The SEJ member's attempt to hog the mic at Al Gore's keynote speech, and his spin on the incident afterwards, demonstrate his healthy degree of self-interest, as well as skill with slicing and dicing the facts to suit his ends:
Conservative blogs are already trying to cast the event as proof that environmental journalists are nothing but "homers" and treehuggers who won't challenge their sources or report critically on environmental issues. Those assessments are shortsighted and wrong. (Full disclosure: I'm a member of the Society of Environmental Journalists, but so is McAleer.)
...Such egotistical stunts are, of course, not uncommon during Q&A sessions at conferences, panels, and speeches. Given McAleer's upcoming film, however, this seems like an especially obvious ploy to gain publicity. In a video documenting the event, he claimed that he was asking Gore "tough" questions that environmental journalists wouldn't.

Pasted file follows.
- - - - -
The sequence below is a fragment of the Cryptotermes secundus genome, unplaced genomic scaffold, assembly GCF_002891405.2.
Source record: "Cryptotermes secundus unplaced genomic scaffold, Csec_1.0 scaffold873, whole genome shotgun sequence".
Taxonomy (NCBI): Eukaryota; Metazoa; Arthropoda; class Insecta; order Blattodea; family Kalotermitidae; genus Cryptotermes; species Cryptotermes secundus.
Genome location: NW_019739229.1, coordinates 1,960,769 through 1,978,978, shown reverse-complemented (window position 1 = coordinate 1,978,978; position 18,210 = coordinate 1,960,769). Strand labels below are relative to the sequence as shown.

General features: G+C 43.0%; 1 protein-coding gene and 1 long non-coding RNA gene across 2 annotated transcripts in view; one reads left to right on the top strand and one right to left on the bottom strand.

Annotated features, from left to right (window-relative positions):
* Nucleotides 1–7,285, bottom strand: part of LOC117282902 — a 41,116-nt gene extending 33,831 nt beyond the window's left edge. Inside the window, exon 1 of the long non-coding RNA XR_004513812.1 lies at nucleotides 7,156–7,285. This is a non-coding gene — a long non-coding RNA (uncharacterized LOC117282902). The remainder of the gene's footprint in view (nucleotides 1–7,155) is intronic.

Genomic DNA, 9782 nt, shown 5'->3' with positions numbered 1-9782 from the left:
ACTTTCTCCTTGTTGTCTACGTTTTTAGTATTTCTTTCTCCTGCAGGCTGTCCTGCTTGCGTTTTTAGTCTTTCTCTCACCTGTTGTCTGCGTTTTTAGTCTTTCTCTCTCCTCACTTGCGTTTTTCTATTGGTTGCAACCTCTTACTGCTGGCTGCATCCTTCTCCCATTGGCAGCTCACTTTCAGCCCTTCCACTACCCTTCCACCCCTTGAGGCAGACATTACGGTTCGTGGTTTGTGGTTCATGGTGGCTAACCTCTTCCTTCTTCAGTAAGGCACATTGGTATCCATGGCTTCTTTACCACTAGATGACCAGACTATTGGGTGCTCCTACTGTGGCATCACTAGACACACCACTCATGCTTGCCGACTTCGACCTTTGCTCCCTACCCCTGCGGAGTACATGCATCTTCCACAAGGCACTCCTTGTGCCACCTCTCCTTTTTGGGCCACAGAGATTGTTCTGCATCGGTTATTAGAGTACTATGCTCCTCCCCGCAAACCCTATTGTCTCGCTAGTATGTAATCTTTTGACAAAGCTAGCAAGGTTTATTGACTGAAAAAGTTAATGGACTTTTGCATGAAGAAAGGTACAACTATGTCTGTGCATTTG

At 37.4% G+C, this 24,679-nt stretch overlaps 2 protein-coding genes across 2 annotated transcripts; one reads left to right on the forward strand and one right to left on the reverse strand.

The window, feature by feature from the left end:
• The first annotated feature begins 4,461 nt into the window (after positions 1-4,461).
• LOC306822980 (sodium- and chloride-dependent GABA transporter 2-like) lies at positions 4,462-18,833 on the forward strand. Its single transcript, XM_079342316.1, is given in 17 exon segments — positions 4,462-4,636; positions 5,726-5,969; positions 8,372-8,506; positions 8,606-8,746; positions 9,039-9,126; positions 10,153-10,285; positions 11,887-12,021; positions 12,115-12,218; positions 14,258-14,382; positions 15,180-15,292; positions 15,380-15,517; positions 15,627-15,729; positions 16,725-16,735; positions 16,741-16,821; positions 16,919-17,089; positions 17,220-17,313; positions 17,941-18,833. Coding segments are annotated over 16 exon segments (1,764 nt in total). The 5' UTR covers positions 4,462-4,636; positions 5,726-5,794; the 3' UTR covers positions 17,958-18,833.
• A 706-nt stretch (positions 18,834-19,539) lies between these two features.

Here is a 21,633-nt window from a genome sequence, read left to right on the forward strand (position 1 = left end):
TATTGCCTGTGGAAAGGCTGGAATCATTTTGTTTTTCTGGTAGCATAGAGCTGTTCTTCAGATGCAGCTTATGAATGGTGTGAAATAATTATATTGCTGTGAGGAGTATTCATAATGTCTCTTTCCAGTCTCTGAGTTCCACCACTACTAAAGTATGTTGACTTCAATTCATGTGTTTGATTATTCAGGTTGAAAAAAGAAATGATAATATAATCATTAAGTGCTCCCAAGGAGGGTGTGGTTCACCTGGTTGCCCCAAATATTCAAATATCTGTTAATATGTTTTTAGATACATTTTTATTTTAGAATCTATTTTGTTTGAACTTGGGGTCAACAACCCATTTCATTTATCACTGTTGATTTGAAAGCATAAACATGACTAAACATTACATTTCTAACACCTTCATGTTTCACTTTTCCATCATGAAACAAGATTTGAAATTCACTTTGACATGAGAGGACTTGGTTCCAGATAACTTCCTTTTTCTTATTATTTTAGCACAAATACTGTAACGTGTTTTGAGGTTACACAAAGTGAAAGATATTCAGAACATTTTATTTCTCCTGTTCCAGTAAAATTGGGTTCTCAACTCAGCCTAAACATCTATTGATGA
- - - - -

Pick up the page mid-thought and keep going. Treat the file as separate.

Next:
But the fact that "An Inconvenient Truth" contains inaccuracies is nothing new. The errors are minor and the film is broadly accurate; well-respected scientists and other critics have been saying as much since it debuted. The British High Court was absolutely right that teachers should present additional information to provide context, especially where political matters are concerned. That should be true of any subject.
Read the rest at Columbia Journalism Review >